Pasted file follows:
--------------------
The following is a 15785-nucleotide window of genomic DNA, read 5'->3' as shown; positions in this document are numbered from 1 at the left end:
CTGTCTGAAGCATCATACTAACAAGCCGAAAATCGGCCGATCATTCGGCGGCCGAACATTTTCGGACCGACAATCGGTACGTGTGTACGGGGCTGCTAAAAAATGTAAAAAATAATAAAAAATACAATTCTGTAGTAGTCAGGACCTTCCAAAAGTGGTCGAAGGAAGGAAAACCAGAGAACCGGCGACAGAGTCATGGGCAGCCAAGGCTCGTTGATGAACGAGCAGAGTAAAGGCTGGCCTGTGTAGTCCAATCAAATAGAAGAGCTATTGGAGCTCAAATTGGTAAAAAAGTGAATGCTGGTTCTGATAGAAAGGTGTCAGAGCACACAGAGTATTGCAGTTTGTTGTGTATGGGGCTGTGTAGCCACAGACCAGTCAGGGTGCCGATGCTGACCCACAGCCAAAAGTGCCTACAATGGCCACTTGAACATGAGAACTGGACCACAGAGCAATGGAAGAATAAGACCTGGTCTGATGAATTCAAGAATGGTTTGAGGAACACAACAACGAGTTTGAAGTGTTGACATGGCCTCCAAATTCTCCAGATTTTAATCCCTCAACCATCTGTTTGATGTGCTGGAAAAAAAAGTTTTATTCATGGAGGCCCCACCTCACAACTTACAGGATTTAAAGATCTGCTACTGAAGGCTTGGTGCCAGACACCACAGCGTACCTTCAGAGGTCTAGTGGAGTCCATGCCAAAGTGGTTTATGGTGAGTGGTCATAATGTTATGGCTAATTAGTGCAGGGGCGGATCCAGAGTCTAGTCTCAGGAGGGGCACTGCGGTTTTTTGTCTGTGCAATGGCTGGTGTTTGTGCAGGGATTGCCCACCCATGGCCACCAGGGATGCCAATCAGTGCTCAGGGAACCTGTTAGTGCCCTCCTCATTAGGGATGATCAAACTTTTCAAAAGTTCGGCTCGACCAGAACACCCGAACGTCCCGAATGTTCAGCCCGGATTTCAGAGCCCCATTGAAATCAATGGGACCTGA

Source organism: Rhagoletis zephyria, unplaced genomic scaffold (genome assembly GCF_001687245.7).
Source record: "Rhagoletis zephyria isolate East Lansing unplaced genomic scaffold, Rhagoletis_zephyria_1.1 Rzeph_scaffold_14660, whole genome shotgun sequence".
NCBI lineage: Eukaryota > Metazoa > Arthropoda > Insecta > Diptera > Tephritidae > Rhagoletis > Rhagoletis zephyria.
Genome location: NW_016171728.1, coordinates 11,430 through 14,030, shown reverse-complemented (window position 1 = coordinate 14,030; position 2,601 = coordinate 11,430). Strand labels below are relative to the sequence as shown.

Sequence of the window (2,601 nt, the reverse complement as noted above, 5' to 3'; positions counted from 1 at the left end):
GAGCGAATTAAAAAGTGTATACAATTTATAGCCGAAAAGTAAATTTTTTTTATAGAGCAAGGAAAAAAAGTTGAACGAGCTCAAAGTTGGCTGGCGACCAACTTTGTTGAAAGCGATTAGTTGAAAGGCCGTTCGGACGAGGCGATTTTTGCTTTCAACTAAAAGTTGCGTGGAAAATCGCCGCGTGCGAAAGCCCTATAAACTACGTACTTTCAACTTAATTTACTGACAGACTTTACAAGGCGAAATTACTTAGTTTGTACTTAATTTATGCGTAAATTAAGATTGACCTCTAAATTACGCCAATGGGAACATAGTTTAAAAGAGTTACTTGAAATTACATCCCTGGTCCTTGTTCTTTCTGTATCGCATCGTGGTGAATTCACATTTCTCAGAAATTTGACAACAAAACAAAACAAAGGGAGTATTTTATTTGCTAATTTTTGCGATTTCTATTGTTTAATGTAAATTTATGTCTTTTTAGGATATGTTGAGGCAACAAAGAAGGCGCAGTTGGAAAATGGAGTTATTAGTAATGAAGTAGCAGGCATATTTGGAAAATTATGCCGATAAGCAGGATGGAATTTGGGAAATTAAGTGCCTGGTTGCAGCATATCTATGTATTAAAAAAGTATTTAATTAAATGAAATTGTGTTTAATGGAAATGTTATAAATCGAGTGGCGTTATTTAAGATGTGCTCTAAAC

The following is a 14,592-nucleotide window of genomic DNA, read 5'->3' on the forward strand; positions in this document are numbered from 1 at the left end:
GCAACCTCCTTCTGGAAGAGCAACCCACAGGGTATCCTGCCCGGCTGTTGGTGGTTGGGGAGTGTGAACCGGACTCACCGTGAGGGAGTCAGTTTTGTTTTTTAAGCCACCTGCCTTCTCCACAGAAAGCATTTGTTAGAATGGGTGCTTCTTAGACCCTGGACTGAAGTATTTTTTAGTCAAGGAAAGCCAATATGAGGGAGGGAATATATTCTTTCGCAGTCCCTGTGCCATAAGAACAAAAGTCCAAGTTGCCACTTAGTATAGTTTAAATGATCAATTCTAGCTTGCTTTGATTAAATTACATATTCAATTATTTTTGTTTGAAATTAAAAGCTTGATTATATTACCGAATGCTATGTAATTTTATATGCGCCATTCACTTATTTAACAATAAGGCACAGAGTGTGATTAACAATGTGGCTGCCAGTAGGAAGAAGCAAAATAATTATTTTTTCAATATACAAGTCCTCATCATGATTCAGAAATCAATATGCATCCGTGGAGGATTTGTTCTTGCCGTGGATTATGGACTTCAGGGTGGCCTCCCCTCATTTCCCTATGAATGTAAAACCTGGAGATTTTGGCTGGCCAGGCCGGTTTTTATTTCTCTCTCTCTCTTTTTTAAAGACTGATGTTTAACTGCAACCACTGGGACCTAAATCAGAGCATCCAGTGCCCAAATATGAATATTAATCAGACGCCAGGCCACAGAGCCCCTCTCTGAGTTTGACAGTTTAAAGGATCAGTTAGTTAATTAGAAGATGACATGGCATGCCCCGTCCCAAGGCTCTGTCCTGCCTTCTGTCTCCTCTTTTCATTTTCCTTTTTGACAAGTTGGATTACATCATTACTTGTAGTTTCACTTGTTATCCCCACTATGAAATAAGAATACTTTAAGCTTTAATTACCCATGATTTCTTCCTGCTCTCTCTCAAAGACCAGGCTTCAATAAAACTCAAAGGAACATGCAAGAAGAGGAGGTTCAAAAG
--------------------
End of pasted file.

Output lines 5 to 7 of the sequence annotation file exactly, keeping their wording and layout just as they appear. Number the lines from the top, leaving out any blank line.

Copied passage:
NCBI lineage: Eukaryota > Metazoa > Arthropoda > Insecta > Diptera > Tephritidae > Rhagoletis > Rhagoletis zephyria.
Genome location: NW_016171728.1, coordinates 11,430 through 14,030, shown reverse-complemented (window position 1 = coordinate 14,030; position 2,601 = coordinate 11,430). Strand labels below are relative to the sequence as shown.

Sequence of the window (2,601 nt, the reverse complement as noted above, 5' to 3'; positions counted from 1 at the left end):